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Our features go in-depth on vital artists, exhibitions and movements shaping Canada’s cultural scene. Want to understand the deep background on what you see at the galleries? This is the place to start reading.

Jeff Bierk and the Thorny Issue of Exploitation

Toronto artist Jeff Bierk collaborates with Toronto’s poor and homeless. Are the resulting photographs emancipatory, or exploitative?

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A Fortune Isn’t a Future: Bennie Allain’s New Brunswick Tarot

Fredericton artist Bennie Allain’s new tarot deck is full of conflicting forces—just like the ones most New Brunswick artists have to deal with.

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6 New Toronto Art Spaces to Watch

Basements, commercial buildings and even old air-conditioner repair shops are playing host to a new generation of emerging artists in Toronto.

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Luminato and the Hearn: A Critical Discussion

Response to Luminato’s new venue, the Hearn Generation Station, has been largely positive. But there’s a big accessibility problem—and that’s just to start.

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Toronto Art’s Queer, Punk Past

Move over, Pictures Generation: 1980s appropriation art was invented in Toronto. Find out why in Philip Monk’s book Is Toronto Burning?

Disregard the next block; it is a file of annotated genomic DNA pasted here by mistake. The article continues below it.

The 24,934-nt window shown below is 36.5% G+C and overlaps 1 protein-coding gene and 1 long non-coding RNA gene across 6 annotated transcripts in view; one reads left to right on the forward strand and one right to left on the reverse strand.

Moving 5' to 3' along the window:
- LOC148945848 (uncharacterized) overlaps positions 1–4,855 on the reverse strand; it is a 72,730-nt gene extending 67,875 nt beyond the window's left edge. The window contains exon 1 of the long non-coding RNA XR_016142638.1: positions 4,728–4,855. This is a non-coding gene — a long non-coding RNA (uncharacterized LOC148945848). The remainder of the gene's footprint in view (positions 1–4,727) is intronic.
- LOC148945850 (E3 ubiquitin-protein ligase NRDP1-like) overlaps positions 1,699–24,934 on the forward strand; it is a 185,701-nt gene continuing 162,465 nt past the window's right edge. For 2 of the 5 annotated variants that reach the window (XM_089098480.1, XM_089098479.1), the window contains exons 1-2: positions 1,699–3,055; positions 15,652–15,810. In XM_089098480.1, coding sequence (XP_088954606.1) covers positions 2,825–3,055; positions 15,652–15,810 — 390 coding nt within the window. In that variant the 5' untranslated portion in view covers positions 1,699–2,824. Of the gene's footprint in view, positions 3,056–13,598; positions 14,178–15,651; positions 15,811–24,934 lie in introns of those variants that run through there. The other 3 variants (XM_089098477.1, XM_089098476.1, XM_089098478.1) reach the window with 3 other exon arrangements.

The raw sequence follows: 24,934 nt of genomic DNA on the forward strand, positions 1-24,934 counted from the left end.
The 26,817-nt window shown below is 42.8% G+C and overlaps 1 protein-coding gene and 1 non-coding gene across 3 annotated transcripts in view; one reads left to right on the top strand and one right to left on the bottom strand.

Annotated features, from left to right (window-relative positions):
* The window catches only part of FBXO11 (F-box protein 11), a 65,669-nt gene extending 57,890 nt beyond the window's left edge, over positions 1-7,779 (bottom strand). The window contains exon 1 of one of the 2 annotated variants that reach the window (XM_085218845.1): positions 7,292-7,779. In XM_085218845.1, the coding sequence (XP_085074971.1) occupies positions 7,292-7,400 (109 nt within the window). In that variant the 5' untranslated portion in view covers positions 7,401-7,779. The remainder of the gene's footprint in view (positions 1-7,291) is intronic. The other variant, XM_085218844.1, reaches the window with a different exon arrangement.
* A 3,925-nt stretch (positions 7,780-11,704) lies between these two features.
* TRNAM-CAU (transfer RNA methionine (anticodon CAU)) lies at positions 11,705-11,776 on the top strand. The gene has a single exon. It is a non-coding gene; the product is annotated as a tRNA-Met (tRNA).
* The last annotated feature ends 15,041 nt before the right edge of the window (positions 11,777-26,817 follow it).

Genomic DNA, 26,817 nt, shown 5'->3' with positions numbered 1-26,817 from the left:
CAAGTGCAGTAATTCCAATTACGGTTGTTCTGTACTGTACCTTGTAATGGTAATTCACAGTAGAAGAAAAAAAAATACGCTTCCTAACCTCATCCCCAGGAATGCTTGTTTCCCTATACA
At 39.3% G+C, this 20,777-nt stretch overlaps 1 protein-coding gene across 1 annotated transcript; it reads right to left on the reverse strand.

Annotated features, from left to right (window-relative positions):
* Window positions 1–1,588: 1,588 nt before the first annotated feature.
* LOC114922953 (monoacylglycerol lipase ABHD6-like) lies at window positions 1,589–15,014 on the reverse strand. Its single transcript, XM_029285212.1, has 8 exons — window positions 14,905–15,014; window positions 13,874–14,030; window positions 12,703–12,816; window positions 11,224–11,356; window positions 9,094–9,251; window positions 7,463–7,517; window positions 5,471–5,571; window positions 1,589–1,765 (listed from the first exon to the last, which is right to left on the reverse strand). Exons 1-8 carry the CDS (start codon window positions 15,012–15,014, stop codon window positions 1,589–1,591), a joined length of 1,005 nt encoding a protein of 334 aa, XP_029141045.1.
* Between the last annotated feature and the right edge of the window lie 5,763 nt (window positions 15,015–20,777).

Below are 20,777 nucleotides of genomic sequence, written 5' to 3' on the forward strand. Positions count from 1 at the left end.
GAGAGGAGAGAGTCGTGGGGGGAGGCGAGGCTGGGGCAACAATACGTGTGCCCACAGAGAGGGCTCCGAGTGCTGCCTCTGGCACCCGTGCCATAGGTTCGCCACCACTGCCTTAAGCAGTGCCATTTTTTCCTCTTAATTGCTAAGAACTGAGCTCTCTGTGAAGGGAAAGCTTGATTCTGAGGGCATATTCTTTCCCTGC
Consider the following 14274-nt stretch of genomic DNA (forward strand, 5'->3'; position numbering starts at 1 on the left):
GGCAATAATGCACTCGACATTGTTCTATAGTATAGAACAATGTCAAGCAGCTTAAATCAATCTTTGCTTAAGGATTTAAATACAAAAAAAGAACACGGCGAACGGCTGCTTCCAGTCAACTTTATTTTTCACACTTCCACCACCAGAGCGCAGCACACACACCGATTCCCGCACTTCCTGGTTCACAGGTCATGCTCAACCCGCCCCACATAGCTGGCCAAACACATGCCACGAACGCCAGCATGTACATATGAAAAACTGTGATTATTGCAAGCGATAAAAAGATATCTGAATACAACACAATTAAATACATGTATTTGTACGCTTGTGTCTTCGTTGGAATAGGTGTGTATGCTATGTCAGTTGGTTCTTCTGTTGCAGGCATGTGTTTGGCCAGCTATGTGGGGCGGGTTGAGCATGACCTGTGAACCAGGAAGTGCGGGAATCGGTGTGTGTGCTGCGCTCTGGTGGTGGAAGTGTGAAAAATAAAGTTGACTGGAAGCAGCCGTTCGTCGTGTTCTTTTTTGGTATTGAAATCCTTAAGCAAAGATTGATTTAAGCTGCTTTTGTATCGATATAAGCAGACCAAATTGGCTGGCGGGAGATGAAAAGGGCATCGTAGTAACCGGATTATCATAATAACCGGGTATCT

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GothShakira: Montreal’s High Priestess of Dank Feminist Memery

GothShakira’s Instagram shares intimate, yet relatable, narratives, lamenting misogynist men, referencing bell hooks and flaunting her astrology expertise.

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Is a New Show about Picasso’s Muses Sexist?

“Picasso: The Artist and His Muses” is the most significant exhibition of Picasso’s work ever presented in Vancouver, but is the framing inescapably sexist?

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My Body Is the City: Larissa Fassler’s Feminist Geographies

Observing daily city life is the foundation of Larissa Fassler’s practice. Throughout, the Berlin-based Canadian artist performs a type of spatial feminism.

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Svea Ferguson’s Top Tabs: All the Words, and All the Feels

Calgary artist Svea Ferguson is known for evocative wall works and sculptures in cut linoleum and vinyl. Here are five websites that inspire her practice.

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Mitch Mitchell Turns Family Secrets into Art

Repetitive labour has long been used in some cultures to exorcise past trauma. Mitch Mitchell connects the practice to printmaking, with profound results.

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Of Panama Papers and Poetry: Jacob Wren on Rich and Poor

“I’m living in capitalism while also wanting to see it change,” Montreal performance artist and writer Jacob Wren says of his newest novel, Rich and Poor.

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New AGNS CEO: Audiences More Vital Than Architecture

Libraries have adapted to people’s needs better than a lot of museums have, says Nancy Noble, new director of Atlantic Canada’s biggest art museum.

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